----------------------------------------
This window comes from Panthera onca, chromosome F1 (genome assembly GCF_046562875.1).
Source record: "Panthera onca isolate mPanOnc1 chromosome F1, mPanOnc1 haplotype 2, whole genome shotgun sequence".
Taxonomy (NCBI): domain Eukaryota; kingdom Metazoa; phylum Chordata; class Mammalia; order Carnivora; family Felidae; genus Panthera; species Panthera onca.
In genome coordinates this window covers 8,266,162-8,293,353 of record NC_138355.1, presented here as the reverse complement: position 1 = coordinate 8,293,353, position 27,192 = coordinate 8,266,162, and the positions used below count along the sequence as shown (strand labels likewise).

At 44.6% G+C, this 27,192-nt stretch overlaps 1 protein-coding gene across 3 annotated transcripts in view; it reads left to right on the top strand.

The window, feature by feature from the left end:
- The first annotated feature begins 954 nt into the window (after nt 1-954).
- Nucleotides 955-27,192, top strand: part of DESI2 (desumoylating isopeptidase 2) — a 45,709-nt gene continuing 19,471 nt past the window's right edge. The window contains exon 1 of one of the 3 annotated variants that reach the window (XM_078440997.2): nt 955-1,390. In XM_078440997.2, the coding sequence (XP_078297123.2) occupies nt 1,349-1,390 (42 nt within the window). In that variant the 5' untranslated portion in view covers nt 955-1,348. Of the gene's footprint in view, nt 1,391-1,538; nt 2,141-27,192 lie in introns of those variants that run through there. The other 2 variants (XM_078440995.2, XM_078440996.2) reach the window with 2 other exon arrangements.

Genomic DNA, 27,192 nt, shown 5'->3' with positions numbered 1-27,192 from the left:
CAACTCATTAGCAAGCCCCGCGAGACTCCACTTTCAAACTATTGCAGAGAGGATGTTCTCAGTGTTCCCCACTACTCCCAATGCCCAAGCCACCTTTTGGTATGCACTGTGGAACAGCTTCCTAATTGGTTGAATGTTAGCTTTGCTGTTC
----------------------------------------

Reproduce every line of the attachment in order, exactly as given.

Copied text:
This window comes from Panthera onca, chromosome F1 (genome assembly GCF_046562875.1).
Source record: "Panthera onca isolate mPanOnc1 chromosome F1, mPanOnc1 haplotype 2, whole genome shotgun sequence".
Taxonomy (NCBI): domain Eukaryota; kingdom Metazoa; phylum Chordata; class Mammalia; order Carnivora; family Felidae; genus Panthera; species Panthera onca.
In genome coordinates this window covers 8,266,162-8,293,353 of record NC_138355.1, presented here as the reverse complement: position 1 = coordinate 8,293,353, position 27,192 = coordinate 8,266,162, and the positions used below count along the sequence as shown (strand labels likewise).

At 44.6% G+C, this 27,192-nt stretch overlaps 1 protein-coding gene across 3 annotated transcripts in view; it reads left to right on the top strand.

The window, feature by feature from the left end:
- The first annotated feature begins 954 nt into the window (after nt 1-954).
- Nucleotides 955-27,192, top strand: part of DESI2 (desumoylating isopeptidase 2) — a 45,709-nt gene continuing 19,471 nt past the window's right edge. The window contains exon 1 of one of the 3 annotated variants that reach the window (XM_078440997.2): nt 955-1,390. In XM_078440997.2, the coding sequence (XP_078297123.2) occupies nt 1,349-1,390 (42 nt within the window). In that variant the 5' untranslated portion in view covers nt 955-1,348. Of the gene's footprint in view, nt 1,391-1,538; nt 2,141-27,192 lie in introns of those variants that run through there. The other 2 variants (XM_078440995.2, XM_078440996.2) reach the window with 2 other exon arrangements.

Genomic DNA, 27,192 nt, shown 5'->3' with positions numbered 1-27,192 from the left:
CAACTCATTAGCAAGCCCCGCGAGACTCCACTTTCAAACTATTGCAGAGAGGATGTTCTCAGTGTTCCCCACTACTCCCAATGCCCAAGCCACCTTTTGGTATGCACTGTGGAACAGCTTCCTAATTGGTTGAATGTTAGCTTTGCTGTTC